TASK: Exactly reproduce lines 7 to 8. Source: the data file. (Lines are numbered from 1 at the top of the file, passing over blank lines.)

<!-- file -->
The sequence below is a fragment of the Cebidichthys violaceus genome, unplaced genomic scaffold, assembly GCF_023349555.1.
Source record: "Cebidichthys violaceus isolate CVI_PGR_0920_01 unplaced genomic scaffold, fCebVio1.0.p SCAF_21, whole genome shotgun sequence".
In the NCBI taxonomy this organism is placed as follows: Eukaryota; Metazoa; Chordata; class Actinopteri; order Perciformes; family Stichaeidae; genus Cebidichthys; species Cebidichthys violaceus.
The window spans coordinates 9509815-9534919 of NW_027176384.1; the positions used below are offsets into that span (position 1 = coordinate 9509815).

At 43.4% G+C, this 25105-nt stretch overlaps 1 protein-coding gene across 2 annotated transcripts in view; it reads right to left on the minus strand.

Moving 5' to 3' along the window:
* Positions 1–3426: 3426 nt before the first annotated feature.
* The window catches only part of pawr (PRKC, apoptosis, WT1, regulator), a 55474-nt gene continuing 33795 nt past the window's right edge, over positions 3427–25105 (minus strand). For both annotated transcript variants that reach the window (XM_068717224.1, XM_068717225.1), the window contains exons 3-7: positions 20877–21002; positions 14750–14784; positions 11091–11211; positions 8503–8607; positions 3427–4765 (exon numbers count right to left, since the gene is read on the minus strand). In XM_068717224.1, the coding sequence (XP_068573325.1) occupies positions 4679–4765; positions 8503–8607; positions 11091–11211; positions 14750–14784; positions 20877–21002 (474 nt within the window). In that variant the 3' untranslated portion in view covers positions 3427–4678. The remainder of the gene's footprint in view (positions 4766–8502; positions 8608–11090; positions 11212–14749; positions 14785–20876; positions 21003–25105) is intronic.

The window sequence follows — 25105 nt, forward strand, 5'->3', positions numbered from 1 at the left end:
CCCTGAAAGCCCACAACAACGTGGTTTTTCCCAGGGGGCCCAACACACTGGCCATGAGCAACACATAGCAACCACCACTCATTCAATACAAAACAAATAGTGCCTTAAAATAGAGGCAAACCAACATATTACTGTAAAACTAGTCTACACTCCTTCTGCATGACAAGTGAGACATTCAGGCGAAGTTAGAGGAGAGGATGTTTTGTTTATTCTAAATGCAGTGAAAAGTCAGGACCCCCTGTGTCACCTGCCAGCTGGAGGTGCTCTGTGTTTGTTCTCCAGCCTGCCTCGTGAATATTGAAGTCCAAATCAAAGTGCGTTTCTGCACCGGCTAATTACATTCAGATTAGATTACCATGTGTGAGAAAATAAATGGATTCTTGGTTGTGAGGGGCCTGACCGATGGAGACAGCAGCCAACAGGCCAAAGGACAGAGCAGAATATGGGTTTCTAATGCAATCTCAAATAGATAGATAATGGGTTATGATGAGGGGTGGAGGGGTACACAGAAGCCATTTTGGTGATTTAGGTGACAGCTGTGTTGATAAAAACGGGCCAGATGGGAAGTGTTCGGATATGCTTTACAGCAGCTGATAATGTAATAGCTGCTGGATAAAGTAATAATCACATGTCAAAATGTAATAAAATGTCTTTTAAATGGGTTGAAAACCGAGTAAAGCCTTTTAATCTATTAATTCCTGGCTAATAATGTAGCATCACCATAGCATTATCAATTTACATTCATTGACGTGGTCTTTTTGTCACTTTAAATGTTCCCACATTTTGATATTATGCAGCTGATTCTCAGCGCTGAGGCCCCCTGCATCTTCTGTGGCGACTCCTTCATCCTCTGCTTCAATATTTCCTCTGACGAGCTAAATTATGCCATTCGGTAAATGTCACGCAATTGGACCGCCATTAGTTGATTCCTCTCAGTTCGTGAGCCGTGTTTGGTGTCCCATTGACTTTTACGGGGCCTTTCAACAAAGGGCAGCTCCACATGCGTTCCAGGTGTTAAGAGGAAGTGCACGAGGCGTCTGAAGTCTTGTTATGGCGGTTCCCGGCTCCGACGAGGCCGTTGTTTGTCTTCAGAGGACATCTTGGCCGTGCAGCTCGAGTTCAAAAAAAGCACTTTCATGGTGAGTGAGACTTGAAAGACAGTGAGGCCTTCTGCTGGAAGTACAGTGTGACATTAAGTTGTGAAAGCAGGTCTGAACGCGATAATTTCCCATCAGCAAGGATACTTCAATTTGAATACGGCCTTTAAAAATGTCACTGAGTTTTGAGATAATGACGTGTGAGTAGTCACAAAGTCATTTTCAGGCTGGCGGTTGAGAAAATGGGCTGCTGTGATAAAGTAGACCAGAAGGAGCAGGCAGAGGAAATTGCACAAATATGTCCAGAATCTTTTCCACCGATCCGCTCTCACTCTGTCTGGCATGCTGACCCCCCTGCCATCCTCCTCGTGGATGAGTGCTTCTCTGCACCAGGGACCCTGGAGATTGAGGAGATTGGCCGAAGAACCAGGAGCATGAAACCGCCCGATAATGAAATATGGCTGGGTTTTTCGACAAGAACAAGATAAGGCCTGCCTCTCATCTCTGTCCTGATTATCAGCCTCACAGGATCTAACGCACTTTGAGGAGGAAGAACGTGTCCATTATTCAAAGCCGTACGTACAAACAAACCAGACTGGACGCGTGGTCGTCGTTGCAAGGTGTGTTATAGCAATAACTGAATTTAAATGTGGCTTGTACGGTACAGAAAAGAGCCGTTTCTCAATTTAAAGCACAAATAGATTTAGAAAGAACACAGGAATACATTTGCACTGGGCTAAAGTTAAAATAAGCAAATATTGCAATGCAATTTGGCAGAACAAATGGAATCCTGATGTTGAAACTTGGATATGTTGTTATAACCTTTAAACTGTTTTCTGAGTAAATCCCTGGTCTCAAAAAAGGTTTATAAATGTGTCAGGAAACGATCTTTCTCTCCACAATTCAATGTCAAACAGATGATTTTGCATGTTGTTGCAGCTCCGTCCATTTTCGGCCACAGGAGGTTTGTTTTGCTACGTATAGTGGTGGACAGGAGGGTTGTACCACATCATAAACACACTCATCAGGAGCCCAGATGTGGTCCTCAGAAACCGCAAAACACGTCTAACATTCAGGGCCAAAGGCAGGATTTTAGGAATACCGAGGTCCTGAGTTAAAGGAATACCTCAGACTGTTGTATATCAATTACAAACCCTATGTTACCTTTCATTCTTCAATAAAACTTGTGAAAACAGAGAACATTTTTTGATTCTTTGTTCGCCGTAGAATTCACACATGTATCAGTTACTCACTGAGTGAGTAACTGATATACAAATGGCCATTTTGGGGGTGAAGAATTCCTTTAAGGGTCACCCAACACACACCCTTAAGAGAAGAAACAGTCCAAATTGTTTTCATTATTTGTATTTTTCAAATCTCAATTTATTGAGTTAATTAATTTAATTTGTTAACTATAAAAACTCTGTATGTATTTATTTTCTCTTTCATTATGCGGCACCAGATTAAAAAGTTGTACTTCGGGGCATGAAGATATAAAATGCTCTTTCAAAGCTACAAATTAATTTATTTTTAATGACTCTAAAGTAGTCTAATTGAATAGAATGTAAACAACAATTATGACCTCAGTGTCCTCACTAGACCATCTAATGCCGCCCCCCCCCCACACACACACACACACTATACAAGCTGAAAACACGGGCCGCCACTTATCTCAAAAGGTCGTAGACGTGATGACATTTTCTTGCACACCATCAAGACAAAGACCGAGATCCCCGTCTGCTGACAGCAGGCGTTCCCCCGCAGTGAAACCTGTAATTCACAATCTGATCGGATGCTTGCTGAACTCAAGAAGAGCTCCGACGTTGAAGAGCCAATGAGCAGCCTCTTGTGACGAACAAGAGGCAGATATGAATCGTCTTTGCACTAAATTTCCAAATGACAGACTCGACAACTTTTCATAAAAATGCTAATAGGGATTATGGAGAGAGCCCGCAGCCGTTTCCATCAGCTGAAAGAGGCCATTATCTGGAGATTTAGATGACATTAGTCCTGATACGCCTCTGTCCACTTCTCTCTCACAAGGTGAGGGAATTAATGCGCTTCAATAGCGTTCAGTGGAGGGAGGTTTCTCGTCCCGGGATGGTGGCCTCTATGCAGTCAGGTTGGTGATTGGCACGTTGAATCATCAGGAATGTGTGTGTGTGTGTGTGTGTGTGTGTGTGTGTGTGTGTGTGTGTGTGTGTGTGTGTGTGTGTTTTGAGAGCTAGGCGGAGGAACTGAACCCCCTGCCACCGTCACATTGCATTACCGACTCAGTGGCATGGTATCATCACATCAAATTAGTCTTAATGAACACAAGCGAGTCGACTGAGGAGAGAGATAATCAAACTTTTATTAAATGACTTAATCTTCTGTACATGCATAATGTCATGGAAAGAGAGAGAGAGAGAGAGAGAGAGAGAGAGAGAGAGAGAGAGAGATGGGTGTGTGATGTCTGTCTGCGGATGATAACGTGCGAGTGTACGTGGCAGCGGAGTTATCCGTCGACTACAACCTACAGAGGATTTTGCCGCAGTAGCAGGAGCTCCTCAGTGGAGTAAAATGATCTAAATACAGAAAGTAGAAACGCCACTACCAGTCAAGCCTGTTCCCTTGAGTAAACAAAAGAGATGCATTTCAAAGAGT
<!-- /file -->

* Positions 1–3426: 3426 nt before the first annotated feature.
* The window catches only part of pawr (PRKC, apoptosis, WT1, regulator), a 55474-nt gene continuing 33795 nt past the window's right edge, over positions 3427–25105 (minus strand). For both annotated transcript variants that reach the window (XM_068717224.1, XM_068717225.1), the window contains exons 3-7: positions 20877–21002; positions 14750–14784; positions 11091–11211; positions 8503–8607; positions 3427–4765 (exon numbers count right to left, since the gene is read on the minus strand). In XM_068717224.1, the coding sequence (XP_068573325.1) occupies positions 4679–4765; positions 8503–8607; positions 11091–11211; positions 14750–14784; positions 20877–21002 (474 nt within the window). In that variant the 3' untranslated portion in view covers positions 3427–4678. The remainder of the gene's footprint in view (positions 4766–8502; positions 8608–11090; positions 11212–14749; positions 14785–20876; positions 21003–25105) is intronic.